Is This The End of the Era of the Black Quarterback?--Updated
That may seem like a startling thing to say considering that the NFL has an abundance of starting quarterbacks who are African-American. At least, it has an abundance of black quarterbacks who would be starting if they weren't injured. Looking at the NFL's top 30 QBs in passer rating here
, there are seven black quarterbacks listed. Three are on injured reserve (Culpepper, McNabb, and Leftwich). One's been benched (Anthony Wright of Baltimore) and the others are Steve McNair, Michael Vick and Aaron Brooks.
Overall, these 30 QBs have a passer rating of about 83.4. The white players grade out at about 85.8, and the black players at about 78.6. And it's not like the black QBs are slipping behind in just one statistic; it's across the board. White QBs complete 61.1% of their passes, compared to 59.2% for the black QBs. Whites throw for an average of 6.81 yards per attempt as compared to 6.73 yards per attempt for black QBs (which is not a significant difference). But white QBs have thrown 4.3% of their passes for touchdowns, versus 3.6% for black QBs and only been intercepted 2.69% of the time as compared to 3.08% for black QBs.
What's going on? I suspect that black quarterbacks have reached their natural saturation in the NFL, and perhaps even exceeded it. There is a natural tendency to assume that blacks should make up a high percentage of starting NFL QBs the way they make up an extremely high percentage of running backs, wide receivers and defensive players. If this were the case there would not be six black starting quarterbacks but more like 23.
Well, you can see the problem with that, right? The notion that there are 17 black men who are not starting for NFL teams because of racism is ridiculous. And the fact that black quarterbacks overall are underperforming compared to white QBs indicates that perhaps black QBs are getting more opportunities, not less.
Don't get me wrong here; I am not arguing that blacks cannot play the quarterback position. Donovan McNabb and Daunte Culpepper have been great players, as has McNair. Vick can't be measured solely by his passer rating and is an astonishing athlete, clearly the fastest player I have ever seen. Warren Moon was a great QB.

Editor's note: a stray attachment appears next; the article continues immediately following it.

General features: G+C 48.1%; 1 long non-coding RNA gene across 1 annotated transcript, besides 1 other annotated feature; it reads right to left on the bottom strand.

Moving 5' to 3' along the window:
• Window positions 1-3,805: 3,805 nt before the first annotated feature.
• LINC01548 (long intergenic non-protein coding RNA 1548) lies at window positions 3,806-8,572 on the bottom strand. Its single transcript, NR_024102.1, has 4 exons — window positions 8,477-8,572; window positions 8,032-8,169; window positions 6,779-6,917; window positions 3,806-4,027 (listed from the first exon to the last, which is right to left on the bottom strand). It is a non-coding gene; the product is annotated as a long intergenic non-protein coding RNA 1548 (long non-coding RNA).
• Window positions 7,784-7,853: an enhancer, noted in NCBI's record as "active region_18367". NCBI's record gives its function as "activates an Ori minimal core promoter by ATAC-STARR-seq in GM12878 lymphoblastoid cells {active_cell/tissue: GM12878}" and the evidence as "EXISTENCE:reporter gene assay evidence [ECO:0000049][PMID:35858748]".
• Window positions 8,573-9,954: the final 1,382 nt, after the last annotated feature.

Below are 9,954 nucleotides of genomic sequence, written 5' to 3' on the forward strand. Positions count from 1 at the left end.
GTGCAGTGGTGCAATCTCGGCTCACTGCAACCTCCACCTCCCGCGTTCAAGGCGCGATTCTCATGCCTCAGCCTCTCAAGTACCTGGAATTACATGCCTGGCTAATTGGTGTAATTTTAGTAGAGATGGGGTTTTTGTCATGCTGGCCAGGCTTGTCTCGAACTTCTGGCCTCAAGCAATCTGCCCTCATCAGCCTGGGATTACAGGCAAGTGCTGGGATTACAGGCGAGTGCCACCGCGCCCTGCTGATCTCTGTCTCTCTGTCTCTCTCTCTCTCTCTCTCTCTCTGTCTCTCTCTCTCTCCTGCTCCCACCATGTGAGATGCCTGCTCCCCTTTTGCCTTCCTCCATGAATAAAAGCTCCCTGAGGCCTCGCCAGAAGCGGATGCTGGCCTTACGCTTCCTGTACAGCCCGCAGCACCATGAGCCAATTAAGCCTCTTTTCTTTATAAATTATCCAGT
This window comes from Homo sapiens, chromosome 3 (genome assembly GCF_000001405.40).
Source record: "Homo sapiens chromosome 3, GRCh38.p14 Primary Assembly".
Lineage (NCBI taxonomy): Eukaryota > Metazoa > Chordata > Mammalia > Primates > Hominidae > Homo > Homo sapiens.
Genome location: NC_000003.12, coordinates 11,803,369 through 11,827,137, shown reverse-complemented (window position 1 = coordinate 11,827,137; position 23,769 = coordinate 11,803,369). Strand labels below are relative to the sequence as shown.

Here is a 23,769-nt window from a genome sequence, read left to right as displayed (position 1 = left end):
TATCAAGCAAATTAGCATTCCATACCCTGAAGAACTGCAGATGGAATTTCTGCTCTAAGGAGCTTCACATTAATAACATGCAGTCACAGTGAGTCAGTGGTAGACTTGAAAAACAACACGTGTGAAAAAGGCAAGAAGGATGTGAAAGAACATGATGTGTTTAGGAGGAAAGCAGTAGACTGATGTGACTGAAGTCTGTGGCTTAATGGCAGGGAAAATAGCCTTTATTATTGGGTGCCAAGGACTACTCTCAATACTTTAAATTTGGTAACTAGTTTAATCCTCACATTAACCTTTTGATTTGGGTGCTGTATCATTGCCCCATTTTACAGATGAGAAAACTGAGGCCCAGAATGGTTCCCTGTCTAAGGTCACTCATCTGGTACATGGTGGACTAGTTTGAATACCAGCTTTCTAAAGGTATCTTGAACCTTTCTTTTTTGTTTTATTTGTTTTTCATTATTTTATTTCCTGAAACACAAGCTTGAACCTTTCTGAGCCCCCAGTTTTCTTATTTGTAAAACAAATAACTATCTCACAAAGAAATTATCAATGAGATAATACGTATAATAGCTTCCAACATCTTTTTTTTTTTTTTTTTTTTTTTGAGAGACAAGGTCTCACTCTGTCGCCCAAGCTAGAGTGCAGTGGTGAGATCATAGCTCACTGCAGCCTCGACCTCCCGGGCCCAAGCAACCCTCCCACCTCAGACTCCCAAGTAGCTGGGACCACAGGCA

But the notion that we are entering the era where black quarterbacks will dominate the position seems over. Indeed if you look at it, most of the good, young QBs in the league right now are white--Roethlisberger, Palmer, Brees. Leftwich looks like the good young black quarterback right now; he looks like a much better passer than Vick. I'm not sold on Eli Manning or Chris Simms yet.
I should mention here too that one of the reasons I come to the conclusion that black QBs may have exceeded their natural saturation at the QB position is because the question of racism at the position was a hot one in the early 1990s and so I began tracking the white/black passer ratings and was astonished to find that there was virtually no difference in passing statistics by race over a three year period. Indeed the statistics of black quarterbacks and white QBs were eerily similar in quality back then.
Update: An anonymous commenter asks, "Why even make an issue of it? Are you on Rush's vitamins?"
Answer: First of all, Rush was right on his major point, that the media are eager to annoint the "Great Black Hope" at quarterback. He was wrong on his minor point, that Donovan McNabb was never all that good. McNabb is a fine player who has had some excellent seasons, and anybody looking at McNabb's first three seasons
(which were in the book when Rush made his comments), would have no trouble projecting McNabb as likely to develop into one of the best players in the league, which he certainly was in 2004. He's thrown more than two touchdowns for every interception in his career, a ratio that if maintained will be an excellent argument for his induction into the Pro Football Hall of Fame. He's now won seven postseason games as a starting quarterback, which is four more than Peyton Manning at this point in their respective careers.
But I write about it because it interests me. Your results may vary.